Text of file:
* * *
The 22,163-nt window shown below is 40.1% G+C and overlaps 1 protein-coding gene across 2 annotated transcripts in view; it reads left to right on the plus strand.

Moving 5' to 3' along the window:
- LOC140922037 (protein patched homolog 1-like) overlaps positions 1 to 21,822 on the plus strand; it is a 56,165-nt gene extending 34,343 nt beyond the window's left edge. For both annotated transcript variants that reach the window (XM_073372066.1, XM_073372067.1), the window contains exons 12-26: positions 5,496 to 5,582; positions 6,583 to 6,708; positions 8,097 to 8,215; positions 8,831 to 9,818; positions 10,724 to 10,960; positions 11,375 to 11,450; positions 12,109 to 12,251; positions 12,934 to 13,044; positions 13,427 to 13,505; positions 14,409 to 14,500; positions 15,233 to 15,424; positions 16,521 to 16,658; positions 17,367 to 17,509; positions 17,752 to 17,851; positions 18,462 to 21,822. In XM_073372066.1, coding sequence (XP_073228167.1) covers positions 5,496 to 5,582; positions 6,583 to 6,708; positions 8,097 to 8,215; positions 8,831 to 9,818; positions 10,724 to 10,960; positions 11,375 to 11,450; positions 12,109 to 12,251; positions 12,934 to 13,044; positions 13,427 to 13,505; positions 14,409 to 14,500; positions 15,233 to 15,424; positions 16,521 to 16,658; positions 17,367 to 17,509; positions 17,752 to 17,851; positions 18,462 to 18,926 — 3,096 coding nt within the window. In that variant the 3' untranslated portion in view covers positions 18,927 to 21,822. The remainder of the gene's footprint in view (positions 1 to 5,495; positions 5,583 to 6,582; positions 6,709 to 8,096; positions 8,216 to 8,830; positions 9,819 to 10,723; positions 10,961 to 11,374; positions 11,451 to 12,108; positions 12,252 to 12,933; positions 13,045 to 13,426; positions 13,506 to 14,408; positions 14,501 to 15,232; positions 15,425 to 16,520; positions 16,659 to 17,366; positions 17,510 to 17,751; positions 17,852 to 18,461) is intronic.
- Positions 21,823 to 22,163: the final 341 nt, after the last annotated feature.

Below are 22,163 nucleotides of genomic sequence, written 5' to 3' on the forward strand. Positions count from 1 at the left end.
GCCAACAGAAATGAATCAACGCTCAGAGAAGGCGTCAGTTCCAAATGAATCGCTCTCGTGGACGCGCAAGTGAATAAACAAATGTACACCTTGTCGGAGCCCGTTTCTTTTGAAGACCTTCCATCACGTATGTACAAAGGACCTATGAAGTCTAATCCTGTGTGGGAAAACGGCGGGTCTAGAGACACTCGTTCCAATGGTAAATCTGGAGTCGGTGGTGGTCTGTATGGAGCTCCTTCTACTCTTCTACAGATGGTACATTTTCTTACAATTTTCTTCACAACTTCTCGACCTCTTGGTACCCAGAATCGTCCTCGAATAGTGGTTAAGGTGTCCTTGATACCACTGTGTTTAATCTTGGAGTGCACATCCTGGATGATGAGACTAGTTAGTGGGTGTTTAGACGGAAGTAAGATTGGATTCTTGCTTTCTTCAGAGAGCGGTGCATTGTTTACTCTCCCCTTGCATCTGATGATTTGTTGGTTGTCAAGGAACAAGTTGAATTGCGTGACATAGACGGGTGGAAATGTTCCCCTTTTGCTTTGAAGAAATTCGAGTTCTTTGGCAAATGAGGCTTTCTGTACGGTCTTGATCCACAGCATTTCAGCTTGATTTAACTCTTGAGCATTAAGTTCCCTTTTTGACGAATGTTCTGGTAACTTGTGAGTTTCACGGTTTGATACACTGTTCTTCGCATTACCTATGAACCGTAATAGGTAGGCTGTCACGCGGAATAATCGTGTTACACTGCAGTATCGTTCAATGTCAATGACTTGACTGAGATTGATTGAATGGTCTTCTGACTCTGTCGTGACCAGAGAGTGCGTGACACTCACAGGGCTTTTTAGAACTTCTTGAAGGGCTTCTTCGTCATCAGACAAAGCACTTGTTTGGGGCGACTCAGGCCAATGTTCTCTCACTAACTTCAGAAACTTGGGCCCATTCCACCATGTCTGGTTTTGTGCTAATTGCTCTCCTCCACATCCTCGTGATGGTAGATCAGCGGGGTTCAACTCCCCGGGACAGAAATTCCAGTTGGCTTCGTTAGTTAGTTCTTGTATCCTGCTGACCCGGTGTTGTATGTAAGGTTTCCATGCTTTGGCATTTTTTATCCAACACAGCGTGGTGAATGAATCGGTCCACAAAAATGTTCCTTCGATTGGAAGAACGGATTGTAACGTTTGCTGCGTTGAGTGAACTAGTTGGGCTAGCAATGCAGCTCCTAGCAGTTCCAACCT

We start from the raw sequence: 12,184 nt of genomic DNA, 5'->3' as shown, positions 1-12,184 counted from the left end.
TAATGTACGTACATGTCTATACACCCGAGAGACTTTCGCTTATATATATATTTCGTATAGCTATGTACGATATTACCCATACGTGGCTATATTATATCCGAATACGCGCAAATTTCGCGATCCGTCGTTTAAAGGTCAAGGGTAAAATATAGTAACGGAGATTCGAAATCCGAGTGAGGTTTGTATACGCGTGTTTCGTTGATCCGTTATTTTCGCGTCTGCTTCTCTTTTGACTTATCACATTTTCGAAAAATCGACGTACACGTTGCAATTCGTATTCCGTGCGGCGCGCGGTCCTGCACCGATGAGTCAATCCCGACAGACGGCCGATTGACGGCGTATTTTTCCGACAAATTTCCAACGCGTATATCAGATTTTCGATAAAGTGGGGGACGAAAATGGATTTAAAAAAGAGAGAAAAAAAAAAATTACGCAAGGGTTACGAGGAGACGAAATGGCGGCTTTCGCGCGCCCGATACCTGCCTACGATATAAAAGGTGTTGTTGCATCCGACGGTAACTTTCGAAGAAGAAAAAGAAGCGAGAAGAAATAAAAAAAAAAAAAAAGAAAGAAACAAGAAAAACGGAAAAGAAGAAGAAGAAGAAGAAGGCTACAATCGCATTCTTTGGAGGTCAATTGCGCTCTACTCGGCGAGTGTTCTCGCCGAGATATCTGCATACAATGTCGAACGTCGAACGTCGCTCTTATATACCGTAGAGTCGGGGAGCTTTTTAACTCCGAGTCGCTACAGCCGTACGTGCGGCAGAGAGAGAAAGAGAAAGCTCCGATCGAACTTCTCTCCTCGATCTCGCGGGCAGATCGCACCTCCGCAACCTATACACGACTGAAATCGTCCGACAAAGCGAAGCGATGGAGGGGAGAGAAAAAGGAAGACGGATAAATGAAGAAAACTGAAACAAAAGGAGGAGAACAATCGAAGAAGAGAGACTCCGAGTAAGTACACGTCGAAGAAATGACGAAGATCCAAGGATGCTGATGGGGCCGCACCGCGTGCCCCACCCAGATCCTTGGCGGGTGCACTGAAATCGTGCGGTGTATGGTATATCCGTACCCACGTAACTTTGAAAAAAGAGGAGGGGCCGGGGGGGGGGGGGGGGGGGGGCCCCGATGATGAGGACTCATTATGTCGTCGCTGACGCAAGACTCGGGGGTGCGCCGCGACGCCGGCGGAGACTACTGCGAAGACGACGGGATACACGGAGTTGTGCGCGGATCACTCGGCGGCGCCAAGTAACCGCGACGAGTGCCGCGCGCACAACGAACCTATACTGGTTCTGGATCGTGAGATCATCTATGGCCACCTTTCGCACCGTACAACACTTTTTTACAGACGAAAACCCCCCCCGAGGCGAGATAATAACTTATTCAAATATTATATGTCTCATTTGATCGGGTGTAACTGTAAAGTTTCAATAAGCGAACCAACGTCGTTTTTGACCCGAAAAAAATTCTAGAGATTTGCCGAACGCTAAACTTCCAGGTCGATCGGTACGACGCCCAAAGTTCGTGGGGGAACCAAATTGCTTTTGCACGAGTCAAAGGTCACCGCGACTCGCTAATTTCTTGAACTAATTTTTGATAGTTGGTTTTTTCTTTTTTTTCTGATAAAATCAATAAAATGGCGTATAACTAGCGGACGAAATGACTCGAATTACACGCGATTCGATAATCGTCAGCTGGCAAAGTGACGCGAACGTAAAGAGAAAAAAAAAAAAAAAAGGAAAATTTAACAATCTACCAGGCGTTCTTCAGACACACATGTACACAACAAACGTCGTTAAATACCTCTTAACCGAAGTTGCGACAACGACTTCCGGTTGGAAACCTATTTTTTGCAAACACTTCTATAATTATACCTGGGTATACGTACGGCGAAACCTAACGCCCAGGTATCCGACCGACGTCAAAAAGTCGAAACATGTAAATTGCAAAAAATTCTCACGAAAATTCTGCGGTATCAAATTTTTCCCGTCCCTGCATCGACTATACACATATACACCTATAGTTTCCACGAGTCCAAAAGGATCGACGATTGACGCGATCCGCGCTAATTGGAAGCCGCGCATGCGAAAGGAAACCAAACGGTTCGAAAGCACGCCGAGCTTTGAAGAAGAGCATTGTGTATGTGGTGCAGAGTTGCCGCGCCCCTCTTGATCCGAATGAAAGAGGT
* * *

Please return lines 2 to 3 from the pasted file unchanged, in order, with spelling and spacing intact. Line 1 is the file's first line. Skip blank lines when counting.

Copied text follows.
Moving 5' to 3' along the window:
- LOC140922037 (protein patched homolog 1-like) overlaps positions 1 to 21,822 on the plus strand; it is a 56,165-nt gene extending 34,343 nt beyond the window's left edge. For both annotated transcript variants that reach the window (XM_073372066.1, XM_073372067.1), the window contains exons 12-26: positions 5,496 to 5,582; positions 6,583 to 6,708; positions 8,097 to 8,215; positions 8,831 to 9,818; positions 10,724 to 10,960; positions 11,375 to 11,450; positions 12,109 to 12,251; positions 12,934 to 13,044; positions 13,427 to 13,505; positions 14,409 to 14,500; positions 15,233 to 15,424; positions 16,521 to 16,658; positions 17,367 to 17,509; positions 17,752 to 17,851; positions 18,462 to 21,822. In XM_073372066.1, coding sequence (XP_073228167.1) covers positions 5,496 to 5,582; positions 6,583 to 6,708; positions 8,097 to 8,215; positions 8,831 to 9,818; positions 10,724 to 10,960; positions 11,375 to 11,450; positions 12,109 to 12,251; positions 12,934 to 13,044; positions 13,427 to 13,505; positions 14,409 to 14,500; positions 15,233 to 15,424; positions 16,521 to 16,658; positions 17,367 to 17,509; positions 17,752 to 17,851; positions 18,462 to 18,926 — 3,096 coding nt within the window. In that variant the 3' untranslated portion in view covers positions 18,927 to 21,822. The remainder of the gene's footprint in view (positions 1 to 5,495; positions 5,583 to 6,582; positions 6,709 to 8,096; positions 8,216 to 8,830; positions 9,819 to 10,723; positions 10,961 to 11,374; positions 11,451 to 12,108; positions 12,252 to 12,933; positions 13,045 to 13,426; positions 13,506 to 14,408; positions 14,501 to 15,232; positions 15,425 to 16,520; positions 16,659 to 17,366; positions 17,510 to 17,751; positions 17,852 to 18,461) is intronic.